5) Hot water - Still working on that one

6) Shower - This is what will finally push me to a larger boat
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Re: Downside of living aboard

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Every now and then I dream about going larger, until I start doing the math and decide that I don't need to take out that boat loan.
Although I've only been aboard for a year and a half, I have and do sometimes dream about going larger, and have repeatedly reached the same conclusion as you. Even though I've created a "what if" budget that says, yeah, you could afford to take out a loan on that larger boat, I admittedly prefer to be debt free.

Now, if I had it to do over again? That is, picking the boat? Or rather, picking something as small as a 27 footer? That's a tough one. I think most expand to the space they live in. So, to my mind, bigger primarily equals more room for more stuff, which I really don't need. And sure, newer boats are pretty... eye candy wise. Otoh, my boat *feels* like my home. And of all the newer boats I've checked out, well... am sure they would too, eventually...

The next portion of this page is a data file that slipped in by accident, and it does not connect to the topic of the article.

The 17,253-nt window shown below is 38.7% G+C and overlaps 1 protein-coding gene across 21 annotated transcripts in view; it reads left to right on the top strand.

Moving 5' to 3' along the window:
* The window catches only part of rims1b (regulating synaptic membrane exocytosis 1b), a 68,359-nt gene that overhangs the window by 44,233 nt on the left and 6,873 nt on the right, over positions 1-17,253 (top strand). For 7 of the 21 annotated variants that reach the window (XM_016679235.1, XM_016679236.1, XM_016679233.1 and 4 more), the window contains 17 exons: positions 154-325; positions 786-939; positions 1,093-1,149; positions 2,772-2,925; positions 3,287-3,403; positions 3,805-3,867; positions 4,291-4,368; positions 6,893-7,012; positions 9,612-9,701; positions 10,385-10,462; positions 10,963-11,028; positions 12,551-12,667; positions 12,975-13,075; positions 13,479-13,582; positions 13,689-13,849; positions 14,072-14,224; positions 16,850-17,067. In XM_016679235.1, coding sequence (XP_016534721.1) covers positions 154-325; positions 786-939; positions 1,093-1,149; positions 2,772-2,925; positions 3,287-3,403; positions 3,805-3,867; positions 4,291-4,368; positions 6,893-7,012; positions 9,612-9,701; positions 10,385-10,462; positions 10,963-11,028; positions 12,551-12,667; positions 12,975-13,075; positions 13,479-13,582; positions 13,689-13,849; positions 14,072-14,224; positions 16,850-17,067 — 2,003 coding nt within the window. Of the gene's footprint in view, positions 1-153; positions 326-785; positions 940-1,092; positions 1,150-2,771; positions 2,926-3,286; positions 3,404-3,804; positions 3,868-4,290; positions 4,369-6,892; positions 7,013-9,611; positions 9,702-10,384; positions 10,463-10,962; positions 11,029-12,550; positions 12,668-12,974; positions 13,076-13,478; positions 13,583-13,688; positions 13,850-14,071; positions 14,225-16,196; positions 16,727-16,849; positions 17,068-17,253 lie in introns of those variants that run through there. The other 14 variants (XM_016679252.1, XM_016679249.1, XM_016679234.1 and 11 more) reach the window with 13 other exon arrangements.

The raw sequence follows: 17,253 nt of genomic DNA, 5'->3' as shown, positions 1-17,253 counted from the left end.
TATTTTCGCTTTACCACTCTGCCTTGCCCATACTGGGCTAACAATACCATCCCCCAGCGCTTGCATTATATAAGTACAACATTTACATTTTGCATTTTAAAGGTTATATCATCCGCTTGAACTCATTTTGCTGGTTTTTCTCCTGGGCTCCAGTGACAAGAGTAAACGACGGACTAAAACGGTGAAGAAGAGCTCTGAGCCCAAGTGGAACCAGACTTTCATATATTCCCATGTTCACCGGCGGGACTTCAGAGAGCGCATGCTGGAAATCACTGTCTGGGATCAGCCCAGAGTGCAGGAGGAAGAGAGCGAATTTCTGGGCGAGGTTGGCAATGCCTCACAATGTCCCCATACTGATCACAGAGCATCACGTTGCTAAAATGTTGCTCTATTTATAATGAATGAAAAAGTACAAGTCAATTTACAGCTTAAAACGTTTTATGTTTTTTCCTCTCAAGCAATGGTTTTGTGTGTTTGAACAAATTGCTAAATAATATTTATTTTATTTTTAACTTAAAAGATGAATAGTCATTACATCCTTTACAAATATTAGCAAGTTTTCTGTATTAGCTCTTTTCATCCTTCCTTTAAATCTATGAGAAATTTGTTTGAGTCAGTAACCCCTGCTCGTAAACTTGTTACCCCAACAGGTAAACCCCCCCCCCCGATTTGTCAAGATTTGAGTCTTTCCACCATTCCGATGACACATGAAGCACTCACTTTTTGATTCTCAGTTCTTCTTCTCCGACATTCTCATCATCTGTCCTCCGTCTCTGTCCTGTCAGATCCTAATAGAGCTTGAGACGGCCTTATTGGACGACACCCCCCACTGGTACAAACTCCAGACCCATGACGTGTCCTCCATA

But for now, I love my funky little sailing home. Though, I am putting money aside in the event I stumble upon another boat that speaks to me the way this one did... while at the same time, I have decided to invest more seriously in fixing this rig up... already knowing it's money that won't be recovered, should I decide to trade up.
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post #70 of 159 Old 07-21-2013
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Re: Downside of living aboard

I never thought of that, keeping the boat ready to sail. A great advice. We have a sailboat, we should use it as a sailboat as much as we can. That will keep our juices floating and keep us moyivated